Tampering possible cause of toxic readings in Nova Scotia city: officials

Sept. 13, 2003

Canadian Press

SYDNEY, N.S. (CP) - Unusually high readings of a dangerous chemical have been appearing and disappearing like a phantom in the air above Sydney, N.S., leading officials to wonder if mischief is to blame for the wonky results.

The mysterious occurrences were first noticed during routine testing on July 2 at one of six air monitoring stations around the Cape Breton city. The high levels of toluene dissipated, only to reappear four more times later in the month and in August at different sites.

"The readings are very odd, they're even suspicious," Parker Donham, spokesman for the provincial Sydney Tar Ponds Agency, said in an interview Friday. "We think they're probably not real." "They're popping up in different locations on different days when you'll have one monitoring station reporting a reading and others not."

Officials say they're sure the source of the toluene isn't the city's notorious tar ponds, even though the chemical was once produced at the former Sydney Steel plant as part of the coke-making process. "If there really is toluene in the air it isn't coming from (the ponds) because the wind direction when these readings have occurred has been from a direction away from the site," Donham said.

Toluene is a clear and colourless liquid that occurs naturally in crude oil and in the tropical tolu tree. It's used in solvents and has a distinctive smell that's commonly associated with plastic glue.

Breathing toluene in at low levels can cause tiredness, nausea and loss of appetite, but symptoms usually disappear when exposure is stopped. At higher levels, it can cause unconsciousness, affect kidneys and even result in death.

Along with possible tampering, the agency is investigating whether the elevated readings stem from botched testing or contaminated air canisters.

They've also talked with nearby companies to see if they've recently used toluene, but haven't turned up an leads. "We're not ruling out the possibility that they (the test results ) are real and we're investigating all the possible sources of this, but we've come up empty," Donham said.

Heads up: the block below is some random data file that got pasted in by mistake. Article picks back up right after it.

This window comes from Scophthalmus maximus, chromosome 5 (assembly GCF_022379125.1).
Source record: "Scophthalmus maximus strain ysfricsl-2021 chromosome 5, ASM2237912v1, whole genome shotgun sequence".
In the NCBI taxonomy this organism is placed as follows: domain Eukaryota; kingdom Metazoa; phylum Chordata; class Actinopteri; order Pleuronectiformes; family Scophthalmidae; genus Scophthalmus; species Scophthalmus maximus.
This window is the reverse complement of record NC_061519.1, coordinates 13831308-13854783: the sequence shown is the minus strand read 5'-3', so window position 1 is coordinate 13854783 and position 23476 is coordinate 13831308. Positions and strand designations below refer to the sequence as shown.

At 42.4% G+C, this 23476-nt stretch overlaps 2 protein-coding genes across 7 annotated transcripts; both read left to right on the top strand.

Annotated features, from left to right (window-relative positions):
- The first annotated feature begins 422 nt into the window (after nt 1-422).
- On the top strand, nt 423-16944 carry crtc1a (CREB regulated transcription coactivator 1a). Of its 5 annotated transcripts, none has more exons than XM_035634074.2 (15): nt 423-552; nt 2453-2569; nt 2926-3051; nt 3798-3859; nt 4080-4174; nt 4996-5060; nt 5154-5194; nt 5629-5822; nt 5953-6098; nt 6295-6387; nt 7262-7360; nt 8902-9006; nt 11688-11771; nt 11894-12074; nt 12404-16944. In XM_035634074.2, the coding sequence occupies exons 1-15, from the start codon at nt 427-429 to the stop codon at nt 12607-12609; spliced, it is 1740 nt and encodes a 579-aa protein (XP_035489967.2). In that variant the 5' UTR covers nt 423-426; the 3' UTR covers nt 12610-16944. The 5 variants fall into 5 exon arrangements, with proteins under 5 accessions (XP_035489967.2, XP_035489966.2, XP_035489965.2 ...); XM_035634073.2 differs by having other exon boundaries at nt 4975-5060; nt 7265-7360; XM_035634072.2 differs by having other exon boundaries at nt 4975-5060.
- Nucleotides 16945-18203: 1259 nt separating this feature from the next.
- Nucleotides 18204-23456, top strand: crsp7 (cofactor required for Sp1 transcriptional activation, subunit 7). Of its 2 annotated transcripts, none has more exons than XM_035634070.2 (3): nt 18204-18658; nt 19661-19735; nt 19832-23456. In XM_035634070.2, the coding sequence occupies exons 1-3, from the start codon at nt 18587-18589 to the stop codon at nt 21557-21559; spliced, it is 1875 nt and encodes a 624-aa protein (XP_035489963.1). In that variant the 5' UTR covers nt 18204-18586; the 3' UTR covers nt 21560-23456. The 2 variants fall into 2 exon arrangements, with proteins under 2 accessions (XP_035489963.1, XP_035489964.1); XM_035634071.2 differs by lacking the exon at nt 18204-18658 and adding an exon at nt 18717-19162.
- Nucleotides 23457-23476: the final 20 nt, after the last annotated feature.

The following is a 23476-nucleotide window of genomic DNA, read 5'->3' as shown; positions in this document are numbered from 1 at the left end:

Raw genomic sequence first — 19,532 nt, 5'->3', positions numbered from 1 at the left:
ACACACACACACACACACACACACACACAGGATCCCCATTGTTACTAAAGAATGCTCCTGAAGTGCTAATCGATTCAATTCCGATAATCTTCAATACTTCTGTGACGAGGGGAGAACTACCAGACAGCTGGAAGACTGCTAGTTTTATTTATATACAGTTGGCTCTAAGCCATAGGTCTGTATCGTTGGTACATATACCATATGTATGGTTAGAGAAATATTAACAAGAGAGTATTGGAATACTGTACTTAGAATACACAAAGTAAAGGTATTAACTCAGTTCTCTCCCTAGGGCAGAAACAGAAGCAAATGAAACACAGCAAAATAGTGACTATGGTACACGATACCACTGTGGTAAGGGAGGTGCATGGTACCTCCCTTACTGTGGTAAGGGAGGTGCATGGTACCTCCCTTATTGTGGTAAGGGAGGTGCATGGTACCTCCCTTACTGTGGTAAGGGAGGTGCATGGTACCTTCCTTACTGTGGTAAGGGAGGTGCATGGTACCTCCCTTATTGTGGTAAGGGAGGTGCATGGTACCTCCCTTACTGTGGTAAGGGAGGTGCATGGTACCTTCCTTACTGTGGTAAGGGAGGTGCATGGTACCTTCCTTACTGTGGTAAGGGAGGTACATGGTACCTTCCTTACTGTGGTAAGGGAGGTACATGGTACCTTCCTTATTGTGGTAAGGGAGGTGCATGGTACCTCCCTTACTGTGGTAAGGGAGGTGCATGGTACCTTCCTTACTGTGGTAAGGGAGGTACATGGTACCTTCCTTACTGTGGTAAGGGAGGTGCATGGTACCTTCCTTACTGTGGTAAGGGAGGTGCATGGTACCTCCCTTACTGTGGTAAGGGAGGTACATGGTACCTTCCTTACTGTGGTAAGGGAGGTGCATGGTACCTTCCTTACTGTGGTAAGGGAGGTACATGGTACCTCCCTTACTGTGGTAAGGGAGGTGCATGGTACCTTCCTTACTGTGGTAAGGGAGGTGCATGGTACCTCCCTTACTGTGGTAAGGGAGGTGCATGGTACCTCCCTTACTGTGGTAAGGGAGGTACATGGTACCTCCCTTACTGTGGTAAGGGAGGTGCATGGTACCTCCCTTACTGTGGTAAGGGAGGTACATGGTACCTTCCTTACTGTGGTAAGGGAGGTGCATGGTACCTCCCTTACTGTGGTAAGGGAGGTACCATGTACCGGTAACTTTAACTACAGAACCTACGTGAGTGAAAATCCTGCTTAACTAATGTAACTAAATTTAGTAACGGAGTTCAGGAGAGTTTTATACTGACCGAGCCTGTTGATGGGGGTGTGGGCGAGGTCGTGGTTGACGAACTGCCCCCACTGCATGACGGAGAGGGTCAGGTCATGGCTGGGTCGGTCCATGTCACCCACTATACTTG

Residents haven't expressed any concerns about the chemical, said Barry McCallum, spokesman for the local Joint Action Group.

Meanwhile, no proof of tampering has been found, and the police had yet to be called in. The air monitoring stations are surrounded by two-metre-high barbed wire fences.

Donham wouldn't speculate on why someone would meddle with the testing equipment.

Residents living near the site have long pushed for government help in relocating them and have blamed the ponds for a host of illnesses, including high cancer rates.

The Sydney Tar Ponds Agency has been testing the city's air quality for the past five years as part of its job keeping track of Nova Scotia's involvement in the massive and costly plan to clean up the tar ponds and coke ovens site.

The federal government has described the site as Canada's worst environmental mess. The ponds contain 700,000 tonnes of toxic sludge, leftovers from a century of steelmaking.

Robert Singer, chairman of Saint Mary University's chemistry department in Halifax, said it's too soon for officials to declare the chemical isn't coming from the ponds. "I would like to see data that says they can rule it out," he said.

The highest level of toluene recorded so far in Sydney was 6,000 micrograms per cubic metre along King's Road on Aug. 19. That station is the farthest away from the tar ponds site.

The acceptable level of toluene while cleanup work is being done at the site is 760 micrograms per cubic metre. In Ontario, the standard is 2,000.